Back to Top Skip to main content

The journey to military nursing is different for all

First Lt. Lizamara Bedolla, staff nurse, Surgical Ward, William Beaumont Army Medical Center, stands in one of her unit’s inpatient rooms. Bedolla, a native of Houston, was born in war-torn Nicaragua before migrating to the United States and fulfilling her dream of becoming an Army Nurse. (Army photo by Marcy Sanchez) First Lt. Lizamara Bedolla, staff nurse, Surgical Ward, William Beaumont Army Medical Center, stands in one of her unit’s inpatient rooms. Bedolla, a native of Houston, was born in war-torn Nicaragua before immigrating to the United States and fulfilling her dream of becoming an Army Nurse. (Army photo by Marcy Sanchez)

Recommended Content:

Military Hospitals and Clinics

Army First Lt. Lizamara Bedolla remembers tanks rolling by her house, electricity turning on and off, and the turmoil of war in her home country of Nicaragua. When she was 4 years old, she fled to Mexico with her family as they waited for visas to be approved allowing entry into the United States. As time passed, her family tried to make their way to the U.S. border, where they hoped the visas would be granted.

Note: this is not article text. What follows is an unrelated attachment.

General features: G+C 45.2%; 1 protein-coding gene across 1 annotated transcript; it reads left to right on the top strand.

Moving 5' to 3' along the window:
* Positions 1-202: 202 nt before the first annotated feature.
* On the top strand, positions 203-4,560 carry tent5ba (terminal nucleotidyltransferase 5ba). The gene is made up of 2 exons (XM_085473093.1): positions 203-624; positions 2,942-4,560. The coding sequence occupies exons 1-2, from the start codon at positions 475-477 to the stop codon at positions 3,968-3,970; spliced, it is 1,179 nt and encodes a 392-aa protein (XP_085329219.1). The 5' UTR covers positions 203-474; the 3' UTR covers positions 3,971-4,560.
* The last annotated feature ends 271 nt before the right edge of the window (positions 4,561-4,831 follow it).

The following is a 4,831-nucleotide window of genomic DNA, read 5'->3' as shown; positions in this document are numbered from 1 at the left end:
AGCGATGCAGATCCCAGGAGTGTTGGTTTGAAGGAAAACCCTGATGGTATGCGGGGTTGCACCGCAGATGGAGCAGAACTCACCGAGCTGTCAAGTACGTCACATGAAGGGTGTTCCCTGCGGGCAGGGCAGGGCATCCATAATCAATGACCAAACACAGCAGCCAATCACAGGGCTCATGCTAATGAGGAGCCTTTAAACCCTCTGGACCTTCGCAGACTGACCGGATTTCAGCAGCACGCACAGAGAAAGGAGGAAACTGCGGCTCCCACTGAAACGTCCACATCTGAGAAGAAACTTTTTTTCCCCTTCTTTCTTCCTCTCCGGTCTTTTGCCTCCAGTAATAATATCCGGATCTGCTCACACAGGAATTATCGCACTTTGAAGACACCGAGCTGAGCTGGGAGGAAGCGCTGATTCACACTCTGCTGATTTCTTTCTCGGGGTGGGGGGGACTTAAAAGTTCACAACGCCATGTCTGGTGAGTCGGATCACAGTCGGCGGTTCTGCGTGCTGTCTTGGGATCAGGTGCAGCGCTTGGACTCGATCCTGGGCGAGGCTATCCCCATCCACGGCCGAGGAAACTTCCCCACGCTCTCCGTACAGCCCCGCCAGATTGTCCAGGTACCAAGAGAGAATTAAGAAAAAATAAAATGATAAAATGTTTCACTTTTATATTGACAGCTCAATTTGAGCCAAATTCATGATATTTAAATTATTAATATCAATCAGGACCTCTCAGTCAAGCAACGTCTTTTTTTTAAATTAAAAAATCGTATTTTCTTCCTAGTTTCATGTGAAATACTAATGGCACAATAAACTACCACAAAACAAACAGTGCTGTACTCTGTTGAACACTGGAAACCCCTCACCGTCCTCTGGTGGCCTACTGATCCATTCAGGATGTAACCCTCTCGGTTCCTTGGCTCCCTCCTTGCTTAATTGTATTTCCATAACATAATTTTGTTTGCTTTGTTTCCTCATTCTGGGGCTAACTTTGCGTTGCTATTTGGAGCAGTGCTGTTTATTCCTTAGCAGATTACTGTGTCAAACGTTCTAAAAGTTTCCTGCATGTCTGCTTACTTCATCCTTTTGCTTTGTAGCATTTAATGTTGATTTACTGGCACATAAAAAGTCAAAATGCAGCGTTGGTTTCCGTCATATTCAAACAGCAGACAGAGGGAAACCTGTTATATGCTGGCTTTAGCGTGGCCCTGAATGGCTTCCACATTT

“We know you’re down there!” Bedolla said border agents yelled as her family navigated through underground sewer systems. Helicopters flew above. They were detained, and after one week, Bedolla and her family received their visas. They eventually settled in Houston, Texas.

Two years later, Bedolla saw an Army recruitment commercial while watching television. At just 6 years old, she told her mother she wanted to be in the Army when she grew up – and 12 years later, that’s exactly what she did.

“I felt such a responsibility to the country that had given me, my sisters, and my family so many opportunities to succeed,” said Bedolla. “I had a really strong sense of loyalty and a really deep desire to give back.”

Bedolla started basic training two weeks after graduating high school. She then spent more than a decade serving as an operating room technician, where she worked with nurses who helped her realize nursing was the career she wanted, she said.

“Before becoming a technician, I had no real experience in the medical field or inclination to being in the medical field,” said Bedolla. “But being an OR tech opened up a whole new world for me. That’s when I realized I could progress in a field, go to school, and learn how to be a nurse.”